The INDIA bloc was successful in sending out the message that 28 opposition parties are finally on to some plan. But the challenges are huge — both internal and external. Photo-ops do show smiling leaders, but underneath, there’s a lot of turmoil. The 28 parties that constitute the INDIA bloc believe that they represent 60 per cent of the population, hence victory is certain. But the question is: Is it so simple? By coming together, will the like-minded bloc be able to dislodge the BJP in 2024? The answer is not equally easy.
The INDIA bloc has cleverly named itself so, and it believes that this may prove to be a game changer for the country’s political landscape. Naming the grouping of 28 parties INDIA seeks to send the message that they are the true representatives of India. The opposition believes that the INDIA bloc can do what UPA couldn’t do in 2014 and thereafter. But will the new avatar produce magic for the opposition bloc? The challenges are galore, especially when the opponent is Narendra Modi. The seat-sharing struggle in the INDIA bloc will test the building bond.
The challenge is also to overcome the perception that the bloc has brought together leaders and parties who have been fighting corruption cases. In fact, the change of the name from UPA to INDIA is seen as a move to shrug off the taint of corruption. In its ten years (UPA-I and UPA-II) in office, the UPA government was reeling under corruption allegations, scams, policy paralysis and nepotism. Then, leaders such as Lalu Yadav have already been convicted. To counter past corruption charges, the bloc leaders have been targeting Prime Minister Narendra Modi on the Adani issue.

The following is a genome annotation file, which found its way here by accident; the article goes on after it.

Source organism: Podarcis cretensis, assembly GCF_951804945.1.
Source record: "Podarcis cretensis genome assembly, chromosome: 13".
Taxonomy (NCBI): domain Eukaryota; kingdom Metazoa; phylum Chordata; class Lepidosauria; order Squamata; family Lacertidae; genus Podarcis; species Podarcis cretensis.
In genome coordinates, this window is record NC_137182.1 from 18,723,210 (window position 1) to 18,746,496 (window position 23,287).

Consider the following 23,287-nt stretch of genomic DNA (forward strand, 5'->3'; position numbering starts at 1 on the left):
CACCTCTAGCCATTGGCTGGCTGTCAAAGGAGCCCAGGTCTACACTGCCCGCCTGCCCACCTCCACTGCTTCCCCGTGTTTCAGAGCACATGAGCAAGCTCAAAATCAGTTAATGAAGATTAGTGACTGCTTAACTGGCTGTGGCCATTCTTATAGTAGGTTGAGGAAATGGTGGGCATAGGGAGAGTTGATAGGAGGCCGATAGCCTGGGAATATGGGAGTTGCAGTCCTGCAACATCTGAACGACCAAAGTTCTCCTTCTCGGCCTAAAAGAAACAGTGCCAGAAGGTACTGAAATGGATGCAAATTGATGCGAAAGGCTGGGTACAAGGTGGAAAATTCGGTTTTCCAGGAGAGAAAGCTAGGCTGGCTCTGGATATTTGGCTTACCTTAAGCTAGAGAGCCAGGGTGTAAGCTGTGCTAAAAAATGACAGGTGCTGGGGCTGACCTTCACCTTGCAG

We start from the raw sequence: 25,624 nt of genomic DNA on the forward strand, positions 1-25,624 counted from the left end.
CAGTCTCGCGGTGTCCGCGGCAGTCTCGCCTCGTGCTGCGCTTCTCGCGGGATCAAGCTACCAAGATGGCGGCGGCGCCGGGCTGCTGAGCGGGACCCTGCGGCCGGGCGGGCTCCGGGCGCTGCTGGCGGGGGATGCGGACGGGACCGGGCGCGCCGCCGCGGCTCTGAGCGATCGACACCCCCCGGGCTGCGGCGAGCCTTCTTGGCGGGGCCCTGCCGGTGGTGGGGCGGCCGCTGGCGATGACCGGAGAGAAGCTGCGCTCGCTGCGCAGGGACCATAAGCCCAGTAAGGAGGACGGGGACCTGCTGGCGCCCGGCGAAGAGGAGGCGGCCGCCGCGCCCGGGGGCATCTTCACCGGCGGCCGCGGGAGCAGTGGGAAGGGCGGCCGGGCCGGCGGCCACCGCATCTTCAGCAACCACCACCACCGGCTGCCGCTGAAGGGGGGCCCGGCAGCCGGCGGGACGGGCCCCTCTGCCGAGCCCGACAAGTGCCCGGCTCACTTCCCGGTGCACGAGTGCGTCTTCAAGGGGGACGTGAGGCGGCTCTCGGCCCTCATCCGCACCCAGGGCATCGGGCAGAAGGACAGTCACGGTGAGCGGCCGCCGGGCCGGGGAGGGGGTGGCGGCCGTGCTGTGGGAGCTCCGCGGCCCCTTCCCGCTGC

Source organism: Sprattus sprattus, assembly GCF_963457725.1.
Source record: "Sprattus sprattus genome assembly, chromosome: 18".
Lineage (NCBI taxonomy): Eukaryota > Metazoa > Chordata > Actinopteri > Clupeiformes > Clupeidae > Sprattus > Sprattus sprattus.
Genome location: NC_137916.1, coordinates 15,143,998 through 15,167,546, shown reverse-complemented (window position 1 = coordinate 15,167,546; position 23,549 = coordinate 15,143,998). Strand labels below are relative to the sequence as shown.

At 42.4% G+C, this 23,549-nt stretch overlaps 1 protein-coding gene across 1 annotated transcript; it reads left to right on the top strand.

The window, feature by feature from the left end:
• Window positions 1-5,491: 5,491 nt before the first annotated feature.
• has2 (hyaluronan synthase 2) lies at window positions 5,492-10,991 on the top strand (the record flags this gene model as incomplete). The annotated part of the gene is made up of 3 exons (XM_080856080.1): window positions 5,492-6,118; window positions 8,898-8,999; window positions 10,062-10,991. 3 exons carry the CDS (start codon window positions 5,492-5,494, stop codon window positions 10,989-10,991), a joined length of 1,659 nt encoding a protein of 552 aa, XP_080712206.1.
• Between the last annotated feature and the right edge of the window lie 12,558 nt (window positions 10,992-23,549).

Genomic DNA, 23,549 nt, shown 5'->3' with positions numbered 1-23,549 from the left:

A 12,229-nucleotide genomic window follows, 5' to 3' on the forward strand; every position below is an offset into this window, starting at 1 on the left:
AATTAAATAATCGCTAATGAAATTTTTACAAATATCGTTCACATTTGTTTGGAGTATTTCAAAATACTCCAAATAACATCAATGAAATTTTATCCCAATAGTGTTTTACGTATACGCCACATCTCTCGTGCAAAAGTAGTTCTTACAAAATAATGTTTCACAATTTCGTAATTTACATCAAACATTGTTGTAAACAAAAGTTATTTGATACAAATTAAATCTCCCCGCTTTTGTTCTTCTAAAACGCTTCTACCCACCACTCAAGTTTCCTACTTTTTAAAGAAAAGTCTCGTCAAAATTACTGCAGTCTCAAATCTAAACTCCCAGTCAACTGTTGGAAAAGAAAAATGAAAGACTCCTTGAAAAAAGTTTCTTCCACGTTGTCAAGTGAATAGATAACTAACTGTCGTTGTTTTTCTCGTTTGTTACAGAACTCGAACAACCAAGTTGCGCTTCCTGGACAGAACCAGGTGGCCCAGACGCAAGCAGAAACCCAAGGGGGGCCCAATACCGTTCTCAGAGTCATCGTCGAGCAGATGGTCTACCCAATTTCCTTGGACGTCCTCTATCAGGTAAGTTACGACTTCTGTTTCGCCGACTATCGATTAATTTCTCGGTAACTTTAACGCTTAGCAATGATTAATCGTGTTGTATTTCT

The bloc also believes that the electoral math this time is favourable to it. In the second term of the Modi-led NDA, a lot of changes in alliances have taken place. Parties have shifted from one grouping to another, thereby affecting the power dynamics. The BJP-led NDA had 352 Lok Sabha seats in 2019, which has come down to 335 in 2023. The UPA had 91 seats in 2019 and after the formation of the INDIA bloc, the number has swelled to 144. The seats of the NDA may have come down, but the number of parties, which was 19 in 2019, is 38 at present. The UPA in 2019 had 19 parties and the INDIA bloc now has 28.
Electoral statistics may give the INDIA bloc a boost in its efforts to take on the Modi-led NDA, but it won’t be easy on the ground. Modi, despite the slowing economy, growing unemployment and rising inflation, continues to hold sway and about 80 per cent of Indians have a favourable view of Modi and around seven in 10 Indians believe their country has recently become more influential. Another issue is that the 28 INDIA parties do not have a single leader who can match and override the Modi juggernaut. The INDIA bloc knows this.